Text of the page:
4 comments on “The Ultimate Con Trick? – Part Two

  1. Following on from Graham’s blog, I thought I would share my technology experiences, which started in 1964 when I first started working for a living at age 16.
    The office technology at that time consisted of a manual typewriter. A fax machine or photocopier didn’t exist in my world. If someone wanted a copy of a letter, the typist was expected to type it out and then write “COPY” on top. That was it!
    As I moved on with my career, I came upon a “Gestetner” machine (manually operated – electric ones came later on). This meant the typist had to disengage the typewriter ribbon and strike the keys hard enough to cut a stencil. Accuracy was vital. The stencil would then go onto a cylindrical drum with ink in it. You turned the drum and hoped the ink would come through the stencil evenly and onto your sheet of paper. A copying machine! About the same time, I was given an electric typewriter – wow!
    Then came my experience of a telex machine. These had been around for quite a long time but it was a good way to communicate anywhere in the world (with another telex machine). This gave you a long thin strip of paper with your message on it.
    Photocopiers next. What a god send they were. The time they saved was remarkable although it usually was a meeting point for a natter with colleagues.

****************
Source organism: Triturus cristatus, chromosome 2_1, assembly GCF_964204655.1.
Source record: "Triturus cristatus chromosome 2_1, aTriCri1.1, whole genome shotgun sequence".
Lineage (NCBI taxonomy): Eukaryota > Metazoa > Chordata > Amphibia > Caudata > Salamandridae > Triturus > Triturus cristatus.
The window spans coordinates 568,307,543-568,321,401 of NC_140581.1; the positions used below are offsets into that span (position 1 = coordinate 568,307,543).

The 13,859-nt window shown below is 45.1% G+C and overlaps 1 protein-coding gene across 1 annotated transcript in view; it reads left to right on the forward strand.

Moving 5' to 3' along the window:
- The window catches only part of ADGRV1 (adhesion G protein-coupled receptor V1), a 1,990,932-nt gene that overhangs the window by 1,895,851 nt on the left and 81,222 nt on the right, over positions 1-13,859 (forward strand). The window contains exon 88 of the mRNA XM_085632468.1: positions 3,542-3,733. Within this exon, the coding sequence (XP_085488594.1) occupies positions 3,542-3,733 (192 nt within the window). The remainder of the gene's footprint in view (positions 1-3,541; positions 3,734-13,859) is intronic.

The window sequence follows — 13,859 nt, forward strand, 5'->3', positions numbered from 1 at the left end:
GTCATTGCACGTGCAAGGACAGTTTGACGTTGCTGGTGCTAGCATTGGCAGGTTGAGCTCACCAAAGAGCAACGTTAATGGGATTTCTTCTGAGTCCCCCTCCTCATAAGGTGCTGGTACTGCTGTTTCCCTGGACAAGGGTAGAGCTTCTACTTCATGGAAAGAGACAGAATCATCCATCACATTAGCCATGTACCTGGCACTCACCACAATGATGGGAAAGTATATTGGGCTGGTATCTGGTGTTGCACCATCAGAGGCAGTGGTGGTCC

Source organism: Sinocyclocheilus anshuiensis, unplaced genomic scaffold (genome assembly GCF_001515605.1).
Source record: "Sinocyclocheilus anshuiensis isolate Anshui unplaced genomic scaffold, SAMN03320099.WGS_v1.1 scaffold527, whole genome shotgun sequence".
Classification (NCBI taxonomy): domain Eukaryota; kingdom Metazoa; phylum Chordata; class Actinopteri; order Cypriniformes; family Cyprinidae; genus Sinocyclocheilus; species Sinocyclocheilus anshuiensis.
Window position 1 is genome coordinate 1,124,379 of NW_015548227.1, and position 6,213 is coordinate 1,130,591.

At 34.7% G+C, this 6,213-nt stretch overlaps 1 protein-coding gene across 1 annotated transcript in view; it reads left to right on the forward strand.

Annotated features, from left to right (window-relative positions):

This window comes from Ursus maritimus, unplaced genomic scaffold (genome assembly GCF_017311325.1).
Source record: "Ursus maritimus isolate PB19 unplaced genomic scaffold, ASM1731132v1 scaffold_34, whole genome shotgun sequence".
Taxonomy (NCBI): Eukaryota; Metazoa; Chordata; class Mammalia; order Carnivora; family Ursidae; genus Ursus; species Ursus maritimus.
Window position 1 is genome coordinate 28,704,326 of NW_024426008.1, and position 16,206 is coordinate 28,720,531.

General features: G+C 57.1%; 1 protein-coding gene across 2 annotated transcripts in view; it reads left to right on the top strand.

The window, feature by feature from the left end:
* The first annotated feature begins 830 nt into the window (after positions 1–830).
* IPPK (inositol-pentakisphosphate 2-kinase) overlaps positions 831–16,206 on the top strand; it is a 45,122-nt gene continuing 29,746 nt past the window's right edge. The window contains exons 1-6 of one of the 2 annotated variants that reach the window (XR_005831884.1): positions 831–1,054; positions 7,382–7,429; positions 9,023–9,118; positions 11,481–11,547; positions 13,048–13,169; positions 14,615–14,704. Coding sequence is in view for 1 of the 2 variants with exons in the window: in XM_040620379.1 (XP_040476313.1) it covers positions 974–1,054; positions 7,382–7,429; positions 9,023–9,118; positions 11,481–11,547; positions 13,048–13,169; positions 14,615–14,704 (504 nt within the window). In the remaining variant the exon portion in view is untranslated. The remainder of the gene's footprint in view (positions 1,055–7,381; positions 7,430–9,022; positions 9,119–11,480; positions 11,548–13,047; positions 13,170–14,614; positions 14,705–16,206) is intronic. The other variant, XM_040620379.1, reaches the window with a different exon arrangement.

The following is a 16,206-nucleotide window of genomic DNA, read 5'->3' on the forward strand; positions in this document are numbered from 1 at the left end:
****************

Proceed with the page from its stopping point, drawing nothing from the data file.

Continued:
About 1984 I got my first computer. There wasn’t a manual for it, just a person from the computer company to try and explain how it worked. The rest was a case of muddling through. The “cut and paste” feature was an absolute joy. I had never seen anything like it before.
    As most of you will know, computers have moved on at quite a pace and whilst I “grew up” with this learning, I am the first to admit that since I retired in 2008, it has now passed me by, big time. I can still use my computer but I struggled when I got a Smartphone last year. Again, no manual as such, just the phone telling you what to do, which is fine if you understand what it’s saying. Ah well, things will just keep moving on.

    Susan Foster

  2. It is difficult to see where the next “big improvement” will come from. Perhaps the day when the robots do it all will be it; not that that will be pleasing….what would all of us that spend all day using PCs do for a living then? Kind of like another industrial revolution, although the machines that take over won’t be run by steam.

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